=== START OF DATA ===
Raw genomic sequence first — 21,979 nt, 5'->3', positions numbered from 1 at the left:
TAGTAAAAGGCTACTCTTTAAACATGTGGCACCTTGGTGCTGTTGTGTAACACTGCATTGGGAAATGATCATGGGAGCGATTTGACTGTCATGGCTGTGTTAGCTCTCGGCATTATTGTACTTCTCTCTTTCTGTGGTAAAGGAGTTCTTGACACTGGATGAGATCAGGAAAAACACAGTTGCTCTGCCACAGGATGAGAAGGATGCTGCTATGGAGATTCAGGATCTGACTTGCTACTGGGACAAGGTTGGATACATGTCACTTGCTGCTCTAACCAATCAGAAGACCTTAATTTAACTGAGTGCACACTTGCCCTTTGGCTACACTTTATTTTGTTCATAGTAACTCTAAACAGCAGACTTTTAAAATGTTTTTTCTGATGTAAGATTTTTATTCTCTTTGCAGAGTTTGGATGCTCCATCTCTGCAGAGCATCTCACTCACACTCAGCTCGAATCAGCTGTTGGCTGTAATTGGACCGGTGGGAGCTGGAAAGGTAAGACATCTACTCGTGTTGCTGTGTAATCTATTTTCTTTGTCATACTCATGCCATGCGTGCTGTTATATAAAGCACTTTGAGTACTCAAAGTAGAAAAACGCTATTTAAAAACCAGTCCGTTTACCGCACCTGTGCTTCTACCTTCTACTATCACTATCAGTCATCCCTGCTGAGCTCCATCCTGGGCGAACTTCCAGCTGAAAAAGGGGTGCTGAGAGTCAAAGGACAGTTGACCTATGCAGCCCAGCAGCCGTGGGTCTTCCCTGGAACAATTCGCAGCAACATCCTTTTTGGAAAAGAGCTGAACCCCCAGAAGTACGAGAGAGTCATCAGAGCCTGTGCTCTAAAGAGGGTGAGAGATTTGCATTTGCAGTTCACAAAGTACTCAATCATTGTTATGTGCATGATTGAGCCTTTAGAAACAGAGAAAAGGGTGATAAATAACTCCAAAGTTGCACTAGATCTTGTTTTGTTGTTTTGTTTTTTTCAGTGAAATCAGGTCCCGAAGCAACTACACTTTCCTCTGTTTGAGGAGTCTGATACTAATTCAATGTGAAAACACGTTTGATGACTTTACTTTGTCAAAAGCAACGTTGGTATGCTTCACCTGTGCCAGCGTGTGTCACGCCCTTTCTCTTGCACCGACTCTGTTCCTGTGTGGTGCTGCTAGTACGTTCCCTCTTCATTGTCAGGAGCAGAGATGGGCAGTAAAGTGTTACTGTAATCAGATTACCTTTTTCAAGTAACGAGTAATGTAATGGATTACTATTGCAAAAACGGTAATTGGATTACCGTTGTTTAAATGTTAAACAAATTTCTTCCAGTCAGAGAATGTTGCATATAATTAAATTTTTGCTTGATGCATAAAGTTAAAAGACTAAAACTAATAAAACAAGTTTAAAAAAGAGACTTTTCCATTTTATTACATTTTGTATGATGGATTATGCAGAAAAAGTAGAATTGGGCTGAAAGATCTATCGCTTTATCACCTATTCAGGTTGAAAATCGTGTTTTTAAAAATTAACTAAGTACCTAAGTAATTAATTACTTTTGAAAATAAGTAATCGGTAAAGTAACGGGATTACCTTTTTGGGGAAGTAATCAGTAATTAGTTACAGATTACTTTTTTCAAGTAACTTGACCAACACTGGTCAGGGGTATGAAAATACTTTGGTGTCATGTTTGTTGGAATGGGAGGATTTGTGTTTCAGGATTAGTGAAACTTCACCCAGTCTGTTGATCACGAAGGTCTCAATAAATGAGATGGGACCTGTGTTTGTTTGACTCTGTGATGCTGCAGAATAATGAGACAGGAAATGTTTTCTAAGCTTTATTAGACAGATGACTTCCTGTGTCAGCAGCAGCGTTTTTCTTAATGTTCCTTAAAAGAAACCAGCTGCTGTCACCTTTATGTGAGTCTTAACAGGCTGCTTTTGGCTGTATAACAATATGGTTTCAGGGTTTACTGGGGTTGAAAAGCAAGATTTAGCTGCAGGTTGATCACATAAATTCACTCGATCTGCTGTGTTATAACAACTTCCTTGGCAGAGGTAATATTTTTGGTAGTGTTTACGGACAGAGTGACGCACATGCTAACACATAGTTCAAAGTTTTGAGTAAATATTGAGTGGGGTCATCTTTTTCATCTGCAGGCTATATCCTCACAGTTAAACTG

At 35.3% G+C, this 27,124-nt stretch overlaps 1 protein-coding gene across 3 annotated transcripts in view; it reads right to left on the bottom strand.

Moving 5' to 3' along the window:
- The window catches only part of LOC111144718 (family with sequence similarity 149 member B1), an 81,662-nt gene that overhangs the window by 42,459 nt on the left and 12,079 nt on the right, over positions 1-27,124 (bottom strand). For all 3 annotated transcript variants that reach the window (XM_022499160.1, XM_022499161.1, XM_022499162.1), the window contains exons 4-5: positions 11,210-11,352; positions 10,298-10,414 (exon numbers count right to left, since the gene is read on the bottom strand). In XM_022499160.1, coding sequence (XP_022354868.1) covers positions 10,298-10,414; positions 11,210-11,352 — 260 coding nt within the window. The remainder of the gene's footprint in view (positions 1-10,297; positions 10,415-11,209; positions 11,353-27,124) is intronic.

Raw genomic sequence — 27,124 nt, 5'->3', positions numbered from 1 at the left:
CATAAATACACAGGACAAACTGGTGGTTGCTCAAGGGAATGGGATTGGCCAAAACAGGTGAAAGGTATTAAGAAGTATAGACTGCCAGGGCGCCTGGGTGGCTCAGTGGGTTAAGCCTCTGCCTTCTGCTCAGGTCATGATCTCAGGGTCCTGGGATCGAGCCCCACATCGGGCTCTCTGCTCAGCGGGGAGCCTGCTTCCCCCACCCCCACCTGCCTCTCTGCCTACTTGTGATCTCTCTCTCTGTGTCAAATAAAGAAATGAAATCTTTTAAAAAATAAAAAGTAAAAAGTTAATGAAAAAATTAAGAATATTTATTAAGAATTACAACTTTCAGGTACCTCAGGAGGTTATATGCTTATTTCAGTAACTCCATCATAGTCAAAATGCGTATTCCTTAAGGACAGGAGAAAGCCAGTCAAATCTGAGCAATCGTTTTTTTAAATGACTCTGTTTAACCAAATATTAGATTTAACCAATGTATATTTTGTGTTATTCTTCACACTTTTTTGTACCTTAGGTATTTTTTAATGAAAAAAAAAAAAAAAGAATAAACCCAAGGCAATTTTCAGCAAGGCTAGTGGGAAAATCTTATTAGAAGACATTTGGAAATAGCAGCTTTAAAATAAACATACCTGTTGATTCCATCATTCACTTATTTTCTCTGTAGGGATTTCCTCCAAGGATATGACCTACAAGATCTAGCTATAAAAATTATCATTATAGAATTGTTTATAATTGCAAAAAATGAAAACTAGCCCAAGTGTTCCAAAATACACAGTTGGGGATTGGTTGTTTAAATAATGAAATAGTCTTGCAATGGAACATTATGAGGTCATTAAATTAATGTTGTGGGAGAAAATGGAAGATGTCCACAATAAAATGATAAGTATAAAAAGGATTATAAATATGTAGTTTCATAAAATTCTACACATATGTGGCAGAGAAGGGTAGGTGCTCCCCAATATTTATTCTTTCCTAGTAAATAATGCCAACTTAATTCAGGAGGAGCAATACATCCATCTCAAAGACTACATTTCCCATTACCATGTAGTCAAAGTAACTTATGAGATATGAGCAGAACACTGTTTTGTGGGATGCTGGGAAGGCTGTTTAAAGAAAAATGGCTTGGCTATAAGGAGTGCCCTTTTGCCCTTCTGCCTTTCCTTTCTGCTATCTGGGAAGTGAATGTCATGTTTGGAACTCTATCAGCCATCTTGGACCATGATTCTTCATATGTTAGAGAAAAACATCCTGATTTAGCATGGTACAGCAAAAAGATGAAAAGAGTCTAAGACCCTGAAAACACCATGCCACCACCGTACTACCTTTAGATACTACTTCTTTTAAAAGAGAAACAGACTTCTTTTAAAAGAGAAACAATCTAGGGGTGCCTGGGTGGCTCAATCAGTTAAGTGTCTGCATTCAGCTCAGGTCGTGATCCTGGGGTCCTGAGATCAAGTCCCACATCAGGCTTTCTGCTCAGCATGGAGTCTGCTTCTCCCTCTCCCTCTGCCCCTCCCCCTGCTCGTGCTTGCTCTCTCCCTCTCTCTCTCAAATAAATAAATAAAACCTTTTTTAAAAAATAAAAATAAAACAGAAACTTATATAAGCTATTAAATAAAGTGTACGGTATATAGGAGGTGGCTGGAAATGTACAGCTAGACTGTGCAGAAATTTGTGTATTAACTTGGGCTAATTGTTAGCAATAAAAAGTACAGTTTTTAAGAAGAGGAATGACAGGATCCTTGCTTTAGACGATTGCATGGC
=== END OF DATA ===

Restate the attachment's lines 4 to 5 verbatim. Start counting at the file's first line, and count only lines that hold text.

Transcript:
Moving 5' to 3' along the window:
- The window catches only part of LOC111144718 (family with sequence similarity 149 member B1), an 81,662-nt gene that overhangs the window by 42,459 nt on the left and 12,079 nt on the right, over positions 1-27,124 (bottom strand). For all 3 annotated transcript variants that reach the window (XM_022499160.1, XM_022499161.1, XM_022499162.1), the window contains exons 4-5: positions 11,210-11,352; positions 10,298-10,414 (exon numbers count right to left, since the gene is read on the bottom strand). In XM_022499160.1, coding sequence (XP_022354868.1) covers positions 10,298-10,414; positions 11,210-11,352 — 260 coding nt within the window. The remainder of the gene's footprint in view (positions 1-10,297; positions 10,415-11,209; positions 11,353-27,124) is intronic.